Things to see in St Andrews
If you thought St Andrews was just about golf, think again! Yes, there are 11 great courses in the area, but if you don’t play golf then why not explore the historic buildings, the spectacular beaches, the fascinating museums, and the vibrant arts and cultural scene.
For a complete list of all the upcoming events in St. Andrews over the coming months, check out the “What’s On” guide at Visit St. Andrews.
St Andrews Castle has been by turns a fortress, palace and prison. It is largely ruined, battered from centuries of wars, sieges and high tides, but remains a fascinating visit on any trip to St Andrews. Children will love the visitor centre, with its beautifully illustrated history of those who lived – and died – in the castle. St Andrews Castle’s infamous “bottle dungeon” and the underground mine and countermine are well-preserved evidence of the castle’s medieval past, but they may not be suitable for the faint-hearted!
The sight of a ruined 16th century building lying right beside bustling South Street is slightly surreal. These are the remains of Blackfriars Chapel, part of a monastery operated by Dominican friars. The Chapel was one of the first buildings to be ruined during the Scottish Reformation, and just a tiny section now remains. It can be viewed at all times and is particularly photogenic when lit up at night.
Thought to be the original location of the relics of St Andrew, the Chapel of St Mary on the Rock (late 12th/early 13th Century) sits on the site of even older religious buildings. Though ruined soon after the Scottish Reformation, the Chapel’s foundations can still be seen just outside the Cathedral walls and can be visited at all times. There are also tremendous views out to sea to be enjoyed from this elevated position.
The West Port is one of the very few examples of a medieval city gate remaining in Scotland. Built in 1589 and renovated in 1843, it stands at the bottom of St Andrews’ South Street provides an imposing welcome to the town centre – just the effect its builders wished it to have, over 400 years ago.
No golf lover – and even those who think they might not be very interested in golf – should miss visiting the award-winning British Golf Museum, situated just a long putt away from the 18th Green of the Old Course in St Andrews. Featuring a detailed history of the development of the game and its equipment, a footage archive, and substantial quantities of golfing memorabilia, this is a place for enthusiasts and novices alike. Children will most enjoy the interactive displays and the chance to try putting with different clubs and balls from down the ages.
St Andrews Museum is housed within the striking Kinburn Castle – originally a Victorian mansion house – which is located at the western edge of the town centre. A permanent “St Andrews A-Z” display relates the history of the town, whilst the Kinburn Gallery upstairs features changing temporary exhibitions, generally related to the visual arts and crafts. There is a programme of events and activities throughout the year, and the ‘Cafe in the Park’ sells home-made food. The adjacent public park has tennis courts, a bowling green and some interesting botanical specimens.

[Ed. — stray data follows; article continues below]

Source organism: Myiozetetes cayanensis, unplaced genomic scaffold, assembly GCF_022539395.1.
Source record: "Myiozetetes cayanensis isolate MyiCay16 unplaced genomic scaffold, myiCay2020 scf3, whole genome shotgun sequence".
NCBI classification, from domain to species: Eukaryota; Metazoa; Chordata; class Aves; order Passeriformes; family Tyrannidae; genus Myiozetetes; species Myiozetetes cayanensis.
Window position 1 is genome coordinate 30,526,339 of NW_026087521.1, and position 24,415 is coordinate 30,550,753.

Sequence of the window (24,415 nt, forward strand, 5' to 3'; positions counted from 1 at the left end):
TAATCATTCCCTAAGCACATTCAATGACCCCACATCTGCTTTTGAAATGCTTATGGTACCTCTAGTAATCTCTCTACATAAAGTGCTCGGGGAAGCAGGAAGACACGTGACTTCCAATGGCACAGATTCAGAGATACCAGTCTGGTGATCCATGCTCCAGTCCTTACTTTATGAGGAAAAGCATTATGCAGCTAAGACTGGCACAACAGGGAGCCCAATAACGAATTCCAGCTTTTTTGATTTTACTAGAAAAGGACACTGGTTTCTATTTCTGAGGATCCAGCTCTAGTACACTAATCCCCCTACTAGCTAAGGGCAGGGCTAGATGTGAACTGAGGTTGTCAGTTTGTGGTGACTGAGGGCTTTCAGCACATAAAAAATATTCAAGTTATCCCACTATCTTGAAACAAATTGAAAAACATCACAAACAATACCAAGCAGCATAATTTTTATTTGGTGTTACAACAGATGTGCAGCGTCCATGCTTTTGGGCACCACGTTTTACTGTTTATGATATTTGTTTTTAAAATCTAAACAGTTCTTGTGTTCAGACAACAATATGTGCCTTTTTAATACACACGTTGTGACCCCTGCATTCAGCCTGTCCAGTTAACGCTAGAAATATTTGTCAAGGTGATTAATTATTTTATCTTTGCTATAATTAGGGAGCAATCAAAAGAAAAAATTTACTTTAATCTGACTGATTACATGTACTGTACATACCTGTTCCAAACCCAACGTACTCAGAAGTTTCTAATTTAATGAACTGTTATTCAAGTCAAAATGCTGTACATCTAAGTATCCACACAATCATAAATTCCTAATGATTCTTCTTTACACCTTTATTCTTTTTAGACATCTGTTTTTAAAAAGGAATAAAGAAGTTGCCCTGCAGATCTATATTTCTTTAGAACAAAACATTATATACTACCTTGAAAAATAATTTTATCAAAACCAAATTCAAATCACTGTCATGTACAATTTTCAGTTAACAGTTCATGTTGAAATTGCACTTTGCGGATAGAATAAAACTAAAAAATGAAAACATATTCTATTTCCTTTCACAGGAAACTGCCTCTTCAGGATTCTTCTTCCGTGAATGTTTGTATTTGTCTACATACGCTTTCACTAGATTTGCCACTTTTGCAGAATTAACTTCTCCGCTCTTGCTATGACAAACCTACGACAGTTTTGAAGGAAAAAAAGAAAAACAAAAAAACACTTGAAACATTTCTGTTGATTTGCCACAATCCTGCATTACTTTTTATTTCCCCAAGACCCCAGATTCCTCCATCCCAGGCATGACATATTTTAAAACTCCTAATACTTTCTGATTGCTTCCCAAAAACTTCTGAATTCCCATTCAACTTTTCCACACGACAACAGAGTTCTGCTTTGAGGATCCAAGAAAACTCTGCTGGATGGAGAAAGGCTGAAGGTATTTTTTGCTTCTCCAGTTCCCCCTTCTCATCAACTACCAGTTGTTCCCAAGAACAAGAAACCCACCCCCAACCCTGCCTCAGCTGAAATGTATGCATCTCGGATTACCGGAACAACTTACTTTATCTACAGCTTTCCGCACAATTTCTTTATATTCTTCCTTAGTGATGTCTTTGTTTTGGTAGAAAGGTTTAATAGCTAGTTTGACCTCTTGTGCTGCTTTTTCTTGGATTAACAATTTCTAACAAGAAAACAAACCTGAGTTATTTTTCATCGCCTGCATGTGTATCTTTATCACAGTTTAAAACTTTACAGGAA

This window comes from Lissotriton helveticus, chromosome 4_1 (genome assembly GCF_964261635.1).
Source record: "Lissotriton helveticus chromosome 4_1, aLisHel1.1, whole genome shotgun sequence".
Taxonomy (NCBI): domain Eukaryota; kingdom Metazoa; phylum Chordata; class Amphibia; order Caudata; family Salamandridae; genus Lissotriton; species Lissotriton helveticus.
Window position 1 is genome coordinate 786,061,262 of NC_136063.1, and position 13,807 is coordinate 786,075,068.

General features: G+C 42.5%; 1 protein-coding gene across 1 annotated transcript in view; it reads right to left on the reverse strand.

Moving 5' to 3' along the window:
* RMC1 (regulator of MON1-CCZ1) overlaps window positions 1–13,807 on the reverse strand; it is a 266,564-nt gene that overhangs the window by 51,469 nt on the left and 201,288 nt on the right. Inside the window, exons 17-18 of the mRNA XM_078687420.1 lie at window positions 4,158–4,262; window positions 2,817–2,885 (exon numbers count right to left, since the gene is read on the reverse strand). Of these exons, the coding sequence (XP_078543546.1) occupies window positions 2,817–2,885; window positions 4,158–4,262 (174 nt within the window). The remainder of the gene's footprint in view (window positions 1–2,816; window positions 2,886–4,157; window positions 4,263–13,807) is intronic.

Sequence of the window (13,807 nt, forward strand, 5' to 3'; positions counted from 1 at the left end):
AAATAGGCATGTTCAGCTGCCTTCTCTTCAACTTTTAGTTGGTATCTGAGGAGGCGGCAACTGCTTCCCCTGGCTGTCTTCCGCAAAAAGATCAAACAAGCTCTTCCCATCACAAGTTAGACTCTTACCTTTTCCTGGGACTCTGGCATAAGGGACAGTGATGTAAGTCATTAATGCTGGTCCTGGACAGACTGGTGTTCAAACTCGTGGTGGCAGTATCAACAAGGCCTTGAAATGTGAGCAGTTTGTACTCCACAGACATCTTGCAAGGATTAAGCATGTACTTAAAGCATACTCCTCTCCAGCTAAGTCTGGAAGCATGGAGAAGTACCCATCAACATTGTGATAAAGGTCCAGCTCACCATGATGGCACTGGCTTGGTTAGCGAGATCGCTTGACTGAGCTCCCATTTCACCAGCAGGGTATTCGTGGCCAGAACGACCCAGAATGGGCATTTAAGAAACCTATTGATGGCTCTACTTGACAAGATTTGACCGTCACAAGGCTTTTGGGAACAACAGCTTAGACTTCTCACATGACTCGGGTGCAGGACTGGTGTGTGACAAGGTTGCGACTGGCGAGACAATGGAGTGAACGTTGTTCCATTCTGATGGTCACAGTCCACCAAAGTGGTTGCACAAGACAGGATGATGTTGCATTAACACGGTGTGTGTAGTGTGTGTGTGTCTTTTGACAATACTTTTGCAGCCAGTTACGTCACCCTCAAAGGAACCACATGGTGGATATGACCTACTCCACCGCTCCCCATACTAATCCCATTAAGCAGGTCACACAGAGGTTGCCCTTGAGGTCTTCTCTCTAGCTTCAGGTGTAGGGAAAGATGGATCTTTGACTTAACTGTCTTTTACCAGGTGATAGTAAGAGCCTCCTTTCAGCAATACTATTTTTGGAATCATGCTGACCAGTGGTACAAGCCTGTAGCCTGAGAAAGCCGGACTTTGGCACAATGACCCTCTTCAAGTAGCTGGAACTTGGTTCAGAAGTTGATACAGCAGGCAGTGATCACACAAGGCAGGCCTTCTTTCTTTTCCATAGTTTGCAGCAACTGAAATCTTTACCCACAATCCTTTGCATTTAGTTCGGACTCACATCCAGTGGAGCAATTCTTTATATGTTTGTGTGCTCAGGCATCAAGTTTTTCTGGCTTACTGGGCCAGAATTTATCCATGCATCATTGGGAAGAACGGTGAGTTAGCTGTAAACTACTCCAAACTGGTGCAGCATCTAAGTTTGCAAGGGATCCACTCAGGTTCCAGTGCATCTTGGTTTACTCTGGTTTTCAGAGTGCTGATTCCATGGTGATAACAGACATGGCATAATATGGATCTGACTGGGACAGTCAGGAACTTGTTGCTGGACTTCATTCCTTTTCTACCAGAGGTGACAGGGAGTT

Just two miles from the centre of St Andrews lies Craigtoun Country Park; a beautiful haven with mature trees, shrub and grass areas, as well as a modern children’s play area. It’s a wonderful spot for a quiet picnic and is free to enter. The famous miniature railway will be running around the lake, and local volunteers will be providing other activities, including a cafeteria.
The St Andrews Aquarium is appropriately located beside the sea, overlooking the West Sands. Seals, reef sharks, piranhas, seahorses, lionfish and many other species will vie for your attention, and children will be particularly interested in the twice-daily seal feeding and “rockpool rambles”. The Aquarium has also diversified into land-based species, with reptiles, spiders and meerkats (including “Wills”, “Kate” and family!) and there is a cafe on site.
St Andrews Botanic Gardens has some 8,000 species of plants, trees and herbs are on display, and there are few more tranquil places in which to spend a couple of hours, at any time of year. On the occasional days when the weather is not good, the heated glasshouses provide a welcome haven.
An absolute “must-see” for all visitors, the East Neuk is the easternmost part of Fife, bounded by the North Sea and the Firth of Forth (“Neuk” is a Scots word meaning “corner”). Though it contains some rich agricultural land and superb golf courses, the East Neuk is renowned mainly for its picturesque fishing villages.
Pretty whitewashed and red-roofed cottages share similarities with Dutch and Flemish buildings – a legacy of centuries of trading across the sea. Fishing boats land their catches in the old harbours, their bounty highly prized by the area’s many high-quality restaurants. The studios and galleries of artists and craftspeople abound; creative minds have long been drawn here by the unique quality of the light and atmosphere.
The most popular villages to visit are Anstruther, Cellardyke, Crail, Earlsferry and Elie, Pittenweem and St Monans. Don’t forget your camera!